Take your community-driven research project to the next level with SIKU!
Are you involved in a project that supports Indigenous self-determination? Create a Project Profile for free and leverage SIKU’s growing network of hunters, youth, elders and community members to facilitate your community-driven research project. SIKU makes it easy for community members to engage with and contribute to your project by making posts about wildlife, sea ice, scientific tools and much more - while offline and out on the land.Create Account Sign In
Featured SIKU Projects
See how community-driven research projects are are innovating with SIKU
Project Management Features
SIKU offers dedicated project management tools for communities, regional Indigenous organizations and researchers, creating a safe place designed to help you:
- Provide tools and services to northern communities
- Communicate research results in near real-time
- Collaborate with community-driven research programs
- Track and manage food security programs
- Track migratory species and environmental trends across communities
- Support guardians programs, resource assessment and climate action
- Demonstrate accountability to project supporters
- Archive community knowledge and media
- Compile regional data
- And much more…
Case Study: Inuit Knowledge & Contaminants Project
SIKU as a tool to implement the National Inuit Strategy on Research and engage Indigenous communities at every stage of the process.
The Northern Contaminants program has been working to develop new ways to incorporate Inuit knowledge into contaminants research. A partnership was formed with the Sanikiluaq HTA to demonstrate how the SIKU app could provide a way for Inuit to document environmental trends and indicators associated with seal and polar bear observations that could better inform contaminants research and the interpretation of lab results. Elder Peter Kattuk had already been noticing changes in the diets of seals, which was particularly relevant, as changes in the trophic level at which seals are foraging could have implications for contaminants uptake in both seals and polar bears, as well indicating larger ecosystem changes. This study was conceived of by Inuit, the data was collected by Inuit hunters using the SIKU app, and the analysis and presentation of results by Inuit at the 2020 Arctic Change conference demonstrate how seasonal changes in diet and habitats could affect contaminants analysis. This study provides an exciting proof-of-concept for SIKU as a tool to help implement the National Inuit Strategy on Research, engaging Inuit in every stage of the process. The tools developed for this project can support your wildlife monitoring or sampling project, and facilitate better inclusion of Indigenous communities in the process.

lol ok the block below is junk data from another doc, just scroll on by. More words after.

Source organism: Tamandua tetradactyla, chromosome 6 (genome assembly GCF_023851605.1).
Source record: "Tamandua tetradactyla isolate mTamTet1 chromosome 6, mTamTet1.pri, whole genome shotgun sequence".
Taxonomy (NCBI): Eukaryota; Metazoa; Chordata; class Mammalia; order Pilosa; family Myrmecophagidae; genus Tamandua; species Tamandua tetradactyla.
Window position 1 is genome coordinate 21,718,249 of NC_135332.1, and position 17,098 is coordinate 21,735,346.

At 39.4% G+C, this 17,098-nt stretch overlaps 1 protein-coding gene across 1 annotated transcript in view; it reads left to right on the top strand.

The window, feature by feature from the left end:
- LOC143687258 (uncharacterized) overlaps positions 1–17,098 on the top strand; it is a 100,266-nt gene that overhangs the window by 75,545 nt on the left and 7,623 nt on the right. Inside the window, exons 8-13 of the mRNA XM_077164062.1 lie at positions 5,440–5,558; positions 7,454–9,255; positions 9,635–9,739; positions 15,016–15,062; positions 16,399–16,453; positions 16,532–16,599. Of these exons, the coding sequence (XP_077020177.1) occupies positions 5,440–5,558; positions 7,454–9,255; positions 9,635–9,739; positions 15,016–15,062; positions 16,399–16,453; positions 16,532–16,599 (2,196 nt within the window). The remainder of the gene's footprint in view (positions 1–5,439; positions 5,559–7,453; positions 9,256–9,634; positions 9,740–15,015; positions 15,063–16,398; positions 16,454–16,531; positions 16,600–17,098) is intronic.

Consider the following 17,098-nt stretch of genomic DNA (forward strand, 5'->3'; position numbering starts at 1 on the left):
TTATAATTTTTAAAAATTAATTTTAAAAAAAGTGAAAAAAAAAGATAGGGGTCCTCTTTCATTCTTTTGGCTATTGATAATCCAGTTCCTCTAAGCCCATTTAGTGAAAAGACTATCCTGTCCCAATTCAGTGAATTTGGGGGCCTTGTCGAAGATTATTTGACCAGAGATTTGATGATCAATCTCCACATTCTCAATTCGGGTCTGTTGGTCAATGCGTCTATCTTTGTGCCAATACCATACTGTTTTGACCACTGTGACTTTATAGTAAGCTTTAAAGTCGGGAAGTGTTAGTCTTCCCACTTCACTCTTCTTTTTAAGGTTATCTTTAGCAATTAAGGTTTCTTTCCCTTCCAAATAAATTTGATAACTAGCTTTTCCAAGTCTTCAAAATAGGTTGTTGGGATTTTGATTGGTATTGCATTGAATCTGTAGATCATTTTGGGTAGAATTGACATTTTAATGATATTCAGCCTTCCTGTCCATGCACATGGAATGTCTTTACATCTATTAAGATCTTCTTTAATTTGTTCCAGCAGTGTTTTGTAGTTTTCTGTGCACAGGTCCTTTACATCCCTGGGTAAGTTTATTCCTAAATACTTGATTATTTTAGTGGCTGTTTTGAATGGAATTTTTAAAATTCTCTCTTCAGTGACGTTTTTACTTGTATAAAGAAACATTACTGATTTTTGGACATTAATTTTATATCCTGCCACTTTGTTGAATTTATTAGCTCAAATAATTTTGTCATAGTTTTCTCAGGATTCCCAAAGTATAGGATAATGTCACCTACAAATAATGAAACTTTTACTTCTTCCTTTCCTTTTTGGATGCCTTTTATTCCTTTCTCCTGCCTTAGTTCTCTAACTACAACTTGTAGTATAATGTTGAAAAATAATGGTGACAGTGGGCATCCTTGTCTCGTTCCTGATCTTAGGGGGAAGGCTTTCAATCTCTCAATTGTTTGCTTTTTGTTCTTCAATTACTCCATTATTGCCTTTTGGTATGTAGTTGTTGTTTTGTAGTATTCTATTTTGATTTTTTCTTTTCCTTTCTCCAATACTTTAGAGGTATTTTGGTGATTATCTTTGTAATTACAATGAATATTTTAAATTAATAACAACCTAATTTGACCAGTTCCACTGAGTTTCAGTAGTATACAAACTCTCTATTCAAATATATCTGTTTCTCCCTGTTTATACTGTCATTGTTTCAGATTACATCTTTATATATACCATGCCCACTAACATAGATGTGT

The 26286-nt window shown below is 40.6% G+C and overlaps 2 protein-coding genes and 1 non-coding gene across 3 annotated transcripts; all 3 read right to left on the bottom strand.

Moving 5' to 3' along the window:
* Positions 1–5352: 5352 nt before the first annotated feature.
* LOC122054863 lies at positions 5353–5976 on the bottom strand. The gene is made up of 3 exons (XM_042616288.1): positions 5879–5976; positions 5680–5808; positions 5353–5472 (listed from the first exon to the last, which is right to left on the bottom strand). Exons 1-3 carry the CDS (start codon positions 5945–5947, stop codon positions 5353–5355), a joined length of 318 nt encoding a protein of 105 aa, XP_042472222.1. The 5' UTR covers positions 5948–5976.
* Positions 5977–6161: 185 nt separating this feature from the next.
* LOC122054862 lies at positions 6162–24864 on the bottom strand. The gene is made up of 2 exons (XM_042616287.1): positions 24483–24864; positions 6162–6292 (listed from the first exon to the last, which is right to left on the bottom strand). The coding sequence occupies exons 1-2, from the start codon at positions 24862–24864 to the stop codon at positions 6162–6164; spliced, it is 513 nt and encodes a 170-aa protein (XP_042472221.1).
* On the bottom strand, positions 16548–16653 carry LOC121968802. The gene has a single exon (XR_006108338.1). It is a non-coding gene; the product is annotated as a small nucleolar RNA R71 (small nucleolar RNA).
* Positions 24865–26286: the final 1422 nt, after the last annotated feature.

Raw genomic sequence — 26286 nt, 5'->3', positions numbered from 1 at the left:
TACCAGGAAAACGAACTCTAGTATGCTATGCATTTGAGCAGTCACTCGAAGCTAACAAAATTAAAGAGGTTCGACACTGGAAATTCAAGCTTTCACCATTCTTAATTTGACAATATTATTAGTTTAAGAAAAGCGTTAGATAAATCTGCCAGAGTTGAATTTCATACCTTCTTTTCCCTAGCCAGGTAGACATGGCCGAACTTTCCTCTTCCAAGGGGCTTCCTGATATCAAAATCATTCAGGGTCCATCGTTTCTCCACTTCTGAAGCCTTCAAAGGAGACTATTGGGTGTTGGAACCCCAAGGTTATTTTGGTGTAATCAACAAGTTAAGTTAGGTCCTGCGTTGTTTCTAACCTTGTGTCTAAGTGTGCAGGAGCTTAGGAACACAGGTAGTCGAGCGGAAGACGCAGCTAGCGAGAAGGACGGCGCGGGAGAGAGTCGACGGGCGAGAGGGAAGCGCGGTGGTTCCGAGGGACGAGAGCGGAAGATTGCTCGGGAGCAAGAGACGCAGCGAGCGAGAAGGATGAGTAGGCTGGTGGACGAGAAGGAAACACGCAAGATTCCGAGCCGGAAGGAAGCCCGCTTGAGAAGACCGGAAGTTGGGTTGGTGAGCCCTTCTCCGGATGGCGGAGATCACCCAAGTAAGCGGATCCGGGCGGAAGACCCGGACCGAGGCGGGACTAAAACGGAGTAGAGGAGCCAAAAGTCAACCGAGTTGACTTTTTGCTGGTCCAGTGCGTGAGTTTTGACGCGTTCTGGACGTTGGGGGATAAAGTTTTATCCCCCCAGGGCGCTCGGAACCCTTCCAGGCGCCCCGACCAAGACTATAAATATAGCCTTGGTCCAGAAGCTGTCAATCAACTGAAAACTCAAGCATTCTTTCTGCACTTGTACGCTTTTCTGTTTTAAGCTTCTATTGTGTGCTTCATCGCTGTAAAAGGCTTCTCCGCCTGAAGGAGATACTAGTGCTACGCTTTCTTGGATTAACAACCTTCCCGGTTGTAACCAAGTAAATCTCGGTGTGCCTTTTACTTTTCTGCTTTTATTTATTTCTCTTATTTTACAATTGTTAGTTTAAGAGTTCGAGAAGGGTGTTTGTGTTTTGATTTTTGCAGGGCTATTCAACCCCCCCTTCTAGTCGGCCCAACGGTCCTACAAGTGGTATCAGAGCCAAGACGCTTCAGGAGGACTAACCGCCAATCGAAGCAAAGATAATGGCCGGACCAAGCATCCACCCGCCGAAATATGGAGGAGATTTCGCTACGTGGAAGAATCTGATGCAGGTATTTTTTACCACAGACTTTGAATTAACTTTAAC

Project Spotlight: SmartICE
Community-driven SmartQAMUTIK and SmartBUOY remote monitoring technology
SmartICE is a community-oriented organization, offering climate change adaptation tools designed to incorporate sea-ice monitoring data with local Indigenous knowledge of sea ice conditions. Together, SIKU and SmartICE are working to help community members make more informed decisions regarding safe land, water, and sea ice use.
SmartICE selected the SIKU platform as the exclusive provider of their innovative SmartQAMUTIK and SmartBUOY tools. Through SIKU, SmartICE provides more than 20 Indigenous communities with invaluable, data-driven insights into sea-ice thickness and local ice conditions in near real-time. For example, between April 2019 and May 2020 in Nunavut, SmartICE shared 106 SmartQAMUTIK ice surveys and 18 SmartBUOY datasets on SIKU.